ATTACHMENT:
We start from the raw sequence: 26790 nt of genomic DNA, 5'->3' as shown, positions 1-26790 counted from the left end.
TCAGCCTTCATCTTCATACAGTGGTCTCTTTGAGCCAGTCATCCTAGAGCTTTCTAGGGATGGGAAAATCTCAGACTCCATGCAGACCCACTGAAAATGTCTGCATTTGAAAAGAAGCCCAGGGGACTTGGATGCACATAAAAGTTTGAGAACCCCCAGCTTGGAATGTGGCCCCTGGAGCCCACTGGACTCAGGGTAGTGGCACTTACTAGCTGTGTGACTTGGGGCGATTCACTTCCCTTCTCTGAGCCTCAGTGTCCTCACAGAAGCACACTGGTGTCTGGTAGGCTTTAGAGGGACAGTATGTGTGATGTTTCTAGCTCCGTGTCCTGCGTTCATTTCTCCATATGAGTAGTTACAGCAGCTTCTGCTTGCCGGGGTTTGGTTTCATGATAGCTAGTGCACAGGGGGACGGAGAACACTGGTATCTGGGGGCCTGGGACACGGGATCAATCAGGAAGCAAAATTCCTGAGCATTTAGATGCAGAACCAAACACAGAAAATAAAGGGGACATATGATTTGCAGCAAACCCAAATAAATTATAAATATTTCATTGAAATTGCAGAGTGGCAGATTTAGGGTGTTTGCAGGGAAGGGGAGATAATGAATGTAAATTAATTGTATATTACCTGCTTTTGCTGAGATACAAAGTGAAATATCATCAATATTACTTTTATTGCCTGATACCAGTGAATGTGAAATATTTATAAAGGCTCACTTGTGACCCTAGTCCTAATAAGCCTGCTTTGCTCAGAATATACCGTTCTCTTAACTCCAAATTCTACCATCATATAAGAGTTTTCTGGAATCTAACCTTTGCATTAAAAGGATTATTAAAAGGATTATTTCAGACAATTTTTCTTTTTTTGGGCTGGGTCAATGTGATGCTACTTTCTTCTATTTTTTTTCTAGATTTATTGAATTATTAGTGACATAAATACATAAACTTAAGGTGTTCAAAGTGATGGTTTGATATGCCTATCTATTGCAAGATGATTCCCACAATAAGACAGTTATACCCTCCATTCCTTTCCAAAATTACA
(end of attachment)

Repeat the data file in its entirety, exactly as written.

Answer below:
We start from the raw sequence: 26790 nt of genomic DNA, 5'->3' as shown, positions 1-26790 counted from the left end.
TCAGCCTTCATCTTCATACAGTGGTCTCTTTGAGCCAGTCATCCTAGAGCTTTCTAGGGATGGGAAAATCTCAGACTCCATGCAGACCCACTGAAAATGTCTGCATTTGAAAAGAAGCCCAGGGGACTTGGATGCACATAAAAGTTTGAGAACCCCCAGCTTGGAATGTGGCCCCTGGAGCCCACTGGACTCAGGGTAGTGGCACTTACTAGCTGTGTGACTTGGGGCGATTCACTTCCCTTCTCTGAGCCTCAGTGTCCTCACAGAAGCACACTGGTGTCTGGTAGGCTTTAGAGGGACAGTATGTGTGATGTTTCTAGCTCCGTGTCCTGCGTTCATTTCTCCATATGAGTAGTTACAGCAGCTTCTGCTTGCCGGGGTTTGGTTTCATGATAGCTAGTGCACAGGGGGACGGAGAACACTGGTATCTGGGGGCCTGGGACACGGGATCAATCAGGAAGCAAAATTCCTGAGCATTTAGATGCAGAACCAAACACAGAAAATAAAGGGGACATATGATTTGCAGCAAACCCAAATAAATTATAAATATTTCATTGAAATTGCAGAGTGGCAGATTTAGGGTGTTTGCAGGGAAGGGGAGATAATGAATGTAAATTAATTGTATATTACCTGCTTTTGCTGAGATACAAAGTGAAATATCATCAATATTACTTTTATTGCCTGATACCAGTGAATGTGAAATATTTATAAAGGCTCACTTGTGACCCTAGTCCTAATAAGCCTGCTTTGCTCAGAATATACCGTTCTCTTAACTCCAAATTCTACCATCATATAAGAGTTTTCTGGAATCTAACCTTTGCATTAAAAGGATTATTAAAAGGATTATTTCAGACAATTTTTCTTTTTTTGGGCTGGGTCAATGTGATGCTACTTTCTTCTATTTTTTTTCTAGATTTATTGAATTATTAGTGACATAAATACATAAACTTAAGGTGTTCAAAGTGATGGTTTGATATGCCTATCTATTGCAAGATGATTCCCACAATAAGACAGTTATACCCTCCATTCCTTTCCAAAATTACA